Finding a “pattern of serious violations” that included “violent and illegal house raids throughout the country”, the report claims that official state security forces were responsible for 46 deaths during the protests, and that 5,051 people (including 410 children) were arbitrarily arrested.
The extensive report cites “extensive human rights violations and abuses” by the Maduro regime, and makes a total of 15 recommendations to ameliorate the crisis in the country. The recommendations include that the regime “publicly condemn all cases of torture and ill-treatment”, and that it end practices such as illegal raids on private homes and processing detainees through military courts.
Caracas Region Shaken By 4.6 Magnitude Earthquake
An earthquake measuring 4.6 on the Richter scale shook Caracas and the surrounding area this morning, sending jolted Venezuelans pouring out of homes and businesses onto the streets.
According to the Fundacion Venezolana de Investigaciones Sismologicas [Venezuelan Seismological Investigations Foundation], the earthquake occurred at 10:01 AM local time, and had its epicenter in Los Caracas, Vargas state, about 15 kilometers from the capital:
There were three aftershocks throughout the rest of the morning.
Minister of the Interior Nestor Reverol announced shortly after the event that there were no reports of any casualties or damage as a result of the earthquake.
Fitch Downgrades Venezuela Rating to “CC”
The Fitch Ratings agency downgraded Venezuela’s sovereign debt from “CCC” to “CC”, signalling a worsening outlook for the country’s finances. With the downgrade, Fitch Ratings is telling investors that Venezuelan “default is probable”.
The downgrade was announced via a press release, part of which states:
The political environment in Venezuela and relations with a number of countries deteriorated sharply after the government called a Constituent Assembly to rewrite the constitution. The elections for the Assembly were held on July 30. The outcome of this process combined with the U.S. sanctions will likely deepen the political and policy uncertainties, aggravate the economic crisis, heighten political polarization and increase social unrest.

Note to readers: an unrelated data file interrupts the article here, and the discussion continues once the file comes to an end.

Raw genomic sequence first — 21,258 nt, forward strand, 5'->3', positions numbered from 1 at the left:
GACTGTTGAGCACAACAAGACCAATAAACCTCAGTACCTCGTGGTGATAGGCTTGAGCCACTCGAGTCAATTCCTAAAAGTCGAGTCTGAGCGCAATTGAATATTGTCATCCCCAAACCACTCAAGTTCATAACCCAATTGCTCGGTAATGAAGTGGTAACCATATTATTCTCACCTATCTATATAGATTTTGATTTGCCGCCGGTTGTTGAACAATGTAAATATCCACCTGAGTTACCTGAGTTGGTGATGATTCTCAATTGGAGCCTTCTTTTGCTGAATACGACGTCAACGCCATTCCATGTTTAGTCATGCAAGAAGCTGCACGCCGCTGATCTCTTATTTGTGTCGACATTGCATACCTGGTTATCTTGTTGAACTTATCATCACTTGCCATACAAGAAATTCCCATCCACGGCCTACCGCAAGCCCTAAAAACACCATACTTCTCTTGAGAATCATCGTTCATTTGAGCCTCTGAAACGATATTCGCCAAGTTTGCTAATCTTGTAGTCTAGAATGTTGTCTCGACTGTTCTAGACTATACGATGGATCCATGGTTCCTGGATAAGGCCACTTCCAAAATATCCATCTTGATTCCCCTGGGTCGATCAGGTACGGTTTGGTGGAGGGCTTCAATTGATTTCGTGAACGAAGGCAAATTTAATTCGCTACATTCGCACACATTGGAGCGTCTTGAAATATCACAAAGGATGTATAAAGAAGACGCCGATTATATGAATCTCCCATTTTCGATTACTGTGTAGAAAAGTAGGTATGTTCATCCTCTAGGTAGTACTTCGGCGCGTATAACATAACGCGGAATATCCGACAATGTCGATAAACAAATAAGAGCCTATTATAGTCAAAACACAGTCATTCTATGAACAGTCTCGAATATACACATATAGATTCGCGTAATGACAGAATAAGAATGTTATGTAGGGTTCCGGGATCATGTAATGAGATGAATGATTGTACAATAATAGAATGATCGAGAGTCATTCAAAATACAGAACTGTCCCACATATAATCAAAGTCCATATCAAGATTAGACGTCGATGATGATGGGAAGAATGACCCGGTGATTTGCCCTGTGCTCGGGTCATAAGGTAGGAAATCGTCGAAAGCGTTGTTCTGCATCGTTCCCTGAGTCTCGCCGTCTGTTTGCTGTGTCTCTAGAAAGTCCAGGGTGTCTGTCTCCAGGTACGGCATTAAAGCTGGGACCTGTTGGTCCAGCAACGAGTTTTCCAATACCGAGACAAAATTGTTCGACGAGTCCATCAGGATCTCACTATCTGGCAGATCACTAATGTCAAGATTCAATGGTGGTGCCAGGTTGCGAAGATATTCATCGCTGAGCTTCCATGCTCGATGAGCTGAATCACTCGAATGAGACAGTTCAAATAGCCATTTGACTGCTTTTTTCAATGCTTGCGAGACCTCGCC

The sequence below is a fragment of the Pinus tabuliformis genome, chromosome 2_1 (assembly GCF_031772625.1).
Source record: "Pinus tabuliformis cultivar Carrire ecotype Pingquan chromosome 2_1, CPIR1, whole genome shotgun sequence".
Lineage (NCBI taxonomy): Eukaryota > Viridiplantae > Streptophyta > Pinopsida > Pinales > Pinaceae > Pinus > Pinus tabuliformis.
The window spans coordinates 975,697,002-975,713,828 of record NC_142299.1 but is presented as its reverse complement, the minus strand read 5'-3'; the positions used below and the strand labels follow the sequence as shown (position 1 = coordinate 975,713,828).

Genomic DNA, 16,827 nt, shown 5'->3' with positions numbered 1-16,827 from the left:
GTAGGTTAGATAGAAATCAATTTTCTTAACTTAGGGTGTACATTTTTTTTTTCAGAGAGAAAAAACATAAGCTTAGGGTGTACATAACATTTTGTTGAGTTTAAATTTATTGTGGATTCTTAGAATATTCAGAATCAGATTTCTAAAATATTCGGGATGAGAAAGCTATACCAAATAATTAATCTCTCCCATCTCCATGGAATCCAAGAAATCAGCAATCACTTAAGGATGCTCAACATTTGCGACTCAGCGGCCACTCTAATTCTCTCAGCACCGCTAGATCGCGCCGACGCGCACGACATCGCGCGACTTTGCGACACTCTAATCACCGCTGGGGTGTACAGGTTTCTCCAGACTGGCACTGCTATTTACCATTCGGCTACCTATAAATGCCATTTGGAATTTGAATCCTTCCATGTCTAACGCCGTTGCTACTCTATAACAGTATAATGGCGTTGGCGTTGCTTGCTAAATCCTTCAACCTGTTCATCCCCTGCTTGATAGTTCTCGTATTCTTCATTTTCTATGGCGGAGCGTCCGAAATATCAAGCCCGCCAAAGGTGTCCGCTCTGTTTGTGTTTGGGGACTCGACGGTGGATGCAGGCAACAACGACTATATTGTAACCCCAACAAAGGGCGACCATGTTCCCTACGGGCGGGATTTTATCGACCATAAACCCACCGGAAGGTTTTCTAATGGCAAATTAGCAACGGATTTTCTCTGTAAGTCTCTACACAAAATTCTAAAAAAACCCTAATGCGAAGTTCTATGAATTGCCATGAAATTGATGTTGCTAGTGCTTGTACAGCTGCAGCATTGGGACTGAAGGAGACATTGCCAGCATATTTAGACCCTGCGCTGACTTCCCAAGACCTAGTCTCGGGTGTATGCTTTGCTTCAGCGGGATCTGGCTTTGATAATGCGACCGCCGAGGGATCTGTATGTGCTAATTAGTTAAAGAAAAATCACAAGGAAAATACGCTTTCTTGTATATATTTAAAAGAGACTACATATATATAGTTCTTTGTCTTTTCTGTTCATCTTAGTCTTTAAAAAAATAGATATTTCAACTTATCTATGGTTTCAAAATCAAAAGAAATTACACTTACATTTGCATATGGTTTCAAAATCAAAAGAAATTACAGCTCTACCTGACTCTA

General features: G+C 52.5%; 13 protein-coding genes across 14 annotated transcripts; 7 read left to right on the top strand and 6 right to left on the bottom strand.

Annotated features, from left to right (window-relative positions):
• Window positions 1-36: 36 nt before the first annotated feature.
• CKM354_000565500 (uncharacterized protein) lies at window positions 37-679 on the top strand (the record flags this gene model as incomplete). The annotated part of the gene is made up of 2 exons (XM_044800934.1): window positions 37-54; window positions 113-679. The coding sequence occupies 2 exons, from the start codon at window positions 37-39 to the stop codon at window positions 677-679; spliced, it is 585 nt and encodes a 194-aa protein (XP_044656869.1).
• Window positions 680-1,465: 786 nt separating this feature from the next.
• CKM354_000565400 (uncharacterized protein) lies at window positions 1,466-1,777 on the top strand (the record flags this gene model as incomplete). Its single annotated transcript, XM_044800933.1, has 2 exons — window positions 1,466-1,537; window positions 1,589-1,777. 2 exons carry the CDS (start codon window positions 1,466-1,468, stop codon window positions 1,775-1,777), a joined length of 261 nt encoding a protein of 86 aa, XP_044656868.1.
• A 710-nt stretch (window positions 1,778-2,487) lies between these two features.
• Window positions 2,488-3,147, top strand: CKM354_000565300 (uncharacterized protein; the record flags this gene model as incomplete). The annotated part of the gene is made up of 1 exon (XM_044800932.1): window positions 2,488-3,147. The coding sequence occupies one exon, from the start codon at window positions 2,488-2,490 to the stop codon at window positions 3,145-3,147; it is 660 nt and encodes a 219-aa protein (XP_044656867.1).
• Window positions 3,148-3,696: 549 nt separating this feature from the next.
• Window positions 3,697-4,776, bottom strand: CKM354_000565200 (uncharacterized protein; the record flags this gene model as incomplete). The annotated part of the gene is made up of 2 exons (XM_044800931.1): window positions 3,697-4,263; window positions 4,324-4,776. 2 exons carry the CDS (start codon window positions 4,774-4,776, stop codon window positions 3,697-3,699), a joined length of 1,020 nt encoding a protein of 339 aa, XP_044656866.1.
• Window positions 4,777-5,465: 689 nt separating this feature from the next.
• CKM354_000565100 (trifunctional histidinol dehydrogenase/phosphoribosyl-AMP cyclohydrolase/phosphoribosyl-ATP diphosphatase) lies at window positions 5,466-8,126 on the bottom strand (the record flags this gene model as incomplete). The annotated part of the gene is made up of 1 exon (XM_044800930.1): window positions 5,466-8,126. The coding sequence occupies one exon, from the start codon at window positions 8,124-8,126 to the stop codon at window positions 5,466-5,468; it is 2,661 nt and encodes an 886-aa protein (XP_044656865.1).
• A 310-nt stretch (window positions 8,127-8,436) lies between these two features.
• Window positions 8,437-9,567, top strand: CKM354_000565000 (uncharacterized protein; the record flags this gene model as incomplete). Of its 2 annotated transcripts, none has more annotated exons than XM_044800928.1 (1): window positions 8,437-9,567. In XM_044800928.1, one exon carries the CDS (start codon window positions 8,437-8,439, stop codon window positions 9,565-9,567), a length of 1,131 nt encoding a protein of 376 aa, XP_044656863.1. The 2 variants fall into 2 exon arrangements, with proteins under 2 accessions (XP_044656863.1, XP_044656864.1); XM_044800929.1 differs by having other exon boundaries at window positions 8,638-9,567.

The same release predicts that Venezuela’s economy will shrink by 5.5% this year, following a catastrophic contraction of 18.6% in 2016.
Authorities “Decommission” Bs. 200,000,000 From Lopez Family
Attorney general Tarek William Saab held a press conference last night to announce that authorities had “decommissioned” Bs. 200,000,000 from the family of jailed opposition leader Leopoldo Lopez. Saab said that the money was founding inside a vehicle belonging to “a direct relative” of Lopez.
At the current black market exchange rate (Bs.17,662.74/USD), the sum amounts to approximately $11,323.27.
Human rights activist Lilian Tintori, Leopoldo Lopez’s wife, confirmed that the money belonged to her family and that it was to be used to pay for “urgent expenses”, namely medical care for her grandmother. Tintori said:
This money is to pay for expenses [related to] my grandma who is 100 years old and has been hospitalized for days. She has no insurance.
It is not clear why the authorities stopped the vehicle, or why they found it necessary to confiscate the money.
Tintori reacted to the regime’s attempt to suggest that there was a nefarious source behind the money, saying:
I reject the suggestions [made by the regime] against me, trying to say that we are doing something illegal. They have no morals, which is why no one believes them.